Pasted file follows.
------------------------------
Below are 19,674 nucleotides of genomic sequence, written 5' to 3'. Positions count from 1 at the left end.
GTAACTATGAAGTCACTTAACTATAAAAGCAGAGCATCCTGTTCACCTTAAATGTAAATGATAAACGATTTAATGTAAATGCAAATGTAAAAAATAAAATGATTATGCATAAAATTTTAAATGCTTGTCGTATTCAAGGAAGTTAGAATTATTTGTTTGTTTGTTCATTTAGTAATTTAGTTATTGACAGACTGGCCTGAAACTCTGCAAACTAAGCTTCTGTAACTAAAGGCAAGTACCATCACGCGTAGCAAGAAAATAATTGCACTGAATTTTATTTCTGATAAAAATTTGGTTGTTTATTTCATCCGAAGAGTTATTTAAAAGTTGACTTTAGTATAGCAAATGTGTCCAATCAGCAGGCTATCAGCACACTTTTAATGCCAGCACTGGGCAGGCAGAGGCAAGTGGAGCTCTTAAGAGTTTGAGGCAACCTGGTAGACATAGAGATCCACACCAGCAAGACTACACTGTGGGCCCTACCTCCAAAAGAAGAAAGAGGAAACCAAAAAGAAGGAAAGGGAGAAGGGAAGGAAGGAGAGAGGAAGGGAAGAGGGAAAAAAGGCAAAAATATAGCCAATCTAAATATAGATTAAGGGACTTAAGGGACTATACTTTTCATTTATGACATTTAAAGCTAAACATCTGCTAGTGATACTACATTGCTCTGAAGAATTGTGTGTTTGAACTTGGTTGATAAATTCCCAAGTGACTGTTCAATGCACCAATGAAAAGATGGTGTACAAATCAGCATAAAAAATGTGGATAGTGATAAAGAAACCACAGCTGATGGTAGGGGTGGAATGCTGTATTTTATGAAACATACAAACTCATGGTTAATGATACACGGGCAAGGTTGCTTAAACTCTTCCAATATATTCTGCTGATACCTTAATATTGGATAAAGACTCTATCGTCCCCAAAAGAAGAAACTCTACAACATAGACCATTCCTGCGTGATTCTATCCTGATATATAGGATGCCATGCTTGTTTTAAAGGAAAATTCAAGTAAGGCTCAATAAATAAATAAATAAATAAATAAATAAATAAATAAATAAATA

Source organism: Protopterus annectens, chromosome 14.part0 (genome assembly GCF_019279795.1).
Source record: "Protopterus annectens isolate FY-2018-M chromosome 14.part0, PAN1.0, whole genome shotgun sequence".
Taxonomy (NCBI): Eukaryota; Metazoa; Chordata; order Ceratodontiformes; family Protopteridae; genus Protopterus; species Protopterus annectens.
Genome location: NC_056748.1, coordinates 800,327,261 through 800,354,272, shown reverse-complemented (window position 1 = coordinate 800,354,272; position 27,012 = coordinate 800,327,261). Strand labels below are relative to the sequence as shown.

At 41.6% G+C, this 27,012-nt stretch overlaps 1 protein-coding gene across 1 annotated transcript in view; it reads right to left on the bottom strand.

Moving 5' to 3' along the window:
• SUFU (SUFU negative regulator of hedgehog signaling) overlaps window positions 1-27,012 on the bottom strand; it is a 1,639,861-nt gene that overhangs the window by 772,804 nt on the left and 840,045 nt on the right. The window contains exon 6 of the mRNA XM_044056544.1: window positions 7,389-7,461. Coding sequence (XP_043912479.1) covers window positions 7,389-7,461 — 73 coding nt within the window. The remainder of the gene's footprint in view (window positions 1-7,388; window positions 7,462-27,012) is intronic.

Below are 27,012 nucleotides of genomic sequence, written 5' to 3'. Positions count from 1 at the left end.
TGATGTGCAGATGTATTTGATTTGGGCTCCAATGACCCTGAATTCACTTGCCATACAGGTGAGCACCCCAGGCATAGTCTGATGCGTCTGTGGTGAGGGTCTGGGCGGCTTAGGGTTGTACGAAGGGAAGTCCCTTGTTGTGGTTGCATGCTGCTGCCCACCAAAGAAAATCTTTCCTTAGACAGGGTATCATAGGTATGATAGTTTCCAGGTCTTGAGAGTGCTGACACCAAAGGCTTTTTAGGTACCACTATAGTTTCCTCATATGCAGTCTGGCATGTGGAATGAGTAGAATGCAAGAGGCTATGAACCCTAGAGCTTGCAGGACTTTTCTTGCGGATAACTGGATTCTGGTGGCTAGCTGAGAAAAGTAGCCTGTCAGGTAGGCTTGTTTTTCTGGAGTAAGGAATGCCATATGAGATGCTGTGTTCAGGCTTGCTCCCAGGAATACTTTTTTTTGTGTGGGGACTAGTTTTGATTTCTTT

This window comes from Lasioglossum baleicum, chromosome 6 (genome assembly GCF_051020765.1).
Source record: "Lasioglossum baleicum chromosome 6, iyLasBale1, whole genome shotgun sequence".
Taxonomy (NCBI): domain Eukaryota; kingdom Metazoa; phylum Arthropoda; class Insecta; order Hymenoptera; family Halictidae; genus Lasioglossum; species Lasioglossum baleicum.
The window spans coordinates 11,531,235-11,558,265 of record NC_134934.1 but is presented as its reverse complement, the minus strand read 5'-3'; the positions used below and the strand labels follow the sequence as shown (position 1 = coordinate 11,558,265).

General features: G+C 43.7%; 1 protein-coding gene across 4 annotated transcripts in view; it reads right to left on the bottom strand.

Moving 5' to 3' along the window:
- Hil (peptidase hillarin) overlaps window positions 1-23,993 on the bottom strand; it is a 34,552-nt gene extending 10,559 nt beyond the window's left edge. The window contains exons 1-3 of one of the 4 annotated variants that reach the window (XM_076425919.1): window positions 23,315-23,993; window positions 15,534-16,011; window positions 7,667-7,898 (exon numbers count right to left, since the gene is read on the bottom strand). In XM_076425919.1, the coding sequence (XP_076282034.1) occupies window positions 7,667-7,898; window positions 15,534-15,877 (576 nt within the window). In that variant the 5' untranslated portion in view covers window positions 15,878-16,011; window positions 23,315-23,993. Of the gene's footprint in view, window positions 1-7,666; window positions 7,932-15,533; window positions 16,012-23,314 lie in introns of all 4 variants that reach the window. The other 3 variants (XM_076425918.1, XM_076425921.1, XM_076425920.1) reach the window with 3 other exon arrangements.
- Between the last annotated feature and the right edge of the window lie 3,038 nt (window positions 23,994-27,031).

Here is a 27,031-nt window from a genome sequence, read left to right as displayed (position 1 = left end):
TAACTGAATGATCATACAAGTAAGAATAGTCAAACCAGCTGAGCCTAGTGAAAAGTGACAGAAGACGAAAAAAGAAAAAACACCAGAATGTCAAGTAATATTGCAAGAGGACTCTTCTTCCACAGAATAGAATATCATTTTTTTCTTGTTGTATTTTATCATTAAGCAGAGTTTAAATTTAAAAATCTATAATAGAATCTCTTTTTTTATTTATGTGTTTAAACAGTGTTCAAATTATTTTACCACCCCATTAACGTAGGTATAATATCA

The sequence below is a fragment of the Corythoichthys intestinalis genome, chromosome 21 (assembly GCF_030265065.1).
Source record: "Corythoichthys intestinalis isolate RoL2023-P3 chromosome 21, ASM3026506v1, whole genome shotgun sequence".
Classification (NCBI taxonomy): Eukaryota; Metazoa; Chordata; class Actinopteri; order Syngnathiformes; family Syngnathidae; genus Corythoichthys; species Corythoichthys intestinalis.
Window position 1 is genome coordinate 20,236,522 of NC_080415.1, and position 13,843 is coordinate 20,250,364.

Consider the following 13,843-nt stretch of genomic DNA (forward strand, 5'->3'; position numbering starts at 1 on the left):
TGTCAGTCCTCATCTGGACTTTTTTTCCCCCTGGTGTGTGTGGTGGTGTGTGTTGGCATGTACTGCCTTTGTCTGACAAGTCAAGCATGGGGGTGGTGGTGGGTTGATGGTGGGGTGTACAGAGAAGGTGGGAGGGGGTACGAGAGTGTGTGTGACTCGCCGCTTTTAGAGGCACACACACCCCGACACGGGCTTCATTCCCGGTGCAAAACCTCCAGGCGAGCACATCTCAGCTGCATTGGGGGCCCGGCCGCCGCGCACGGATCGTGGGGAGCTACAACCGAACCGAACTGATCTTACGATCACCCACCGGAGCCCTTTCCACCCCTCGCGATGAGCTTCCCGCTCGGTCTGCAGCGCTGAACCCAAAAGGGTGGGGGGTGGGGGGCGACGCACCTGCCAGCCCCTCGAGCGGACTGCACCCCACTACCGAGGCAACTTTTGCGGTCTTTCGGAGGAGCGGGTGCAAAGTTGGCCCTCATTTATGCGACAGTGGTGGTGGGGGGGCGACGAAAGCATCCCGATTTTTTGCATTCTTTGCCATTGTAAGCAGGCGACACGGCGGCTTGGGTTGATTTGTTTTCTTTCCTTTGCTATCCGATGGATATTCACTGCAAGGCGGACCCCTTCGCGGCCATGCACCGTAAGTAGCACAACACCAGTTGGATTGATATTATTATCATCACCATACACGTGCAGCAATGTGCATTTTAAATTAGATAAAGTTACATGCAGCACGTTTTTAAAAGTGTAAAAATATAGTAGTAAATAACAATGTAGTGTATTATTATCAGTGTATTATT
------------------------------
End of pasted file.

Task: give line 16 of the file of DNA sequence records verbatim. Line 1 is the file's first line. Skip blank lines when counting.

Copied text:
General features: G+C 43.7%; 1 protein-coding gene across 4 annotated transcripts in view; it reads right to left on the bottom strand.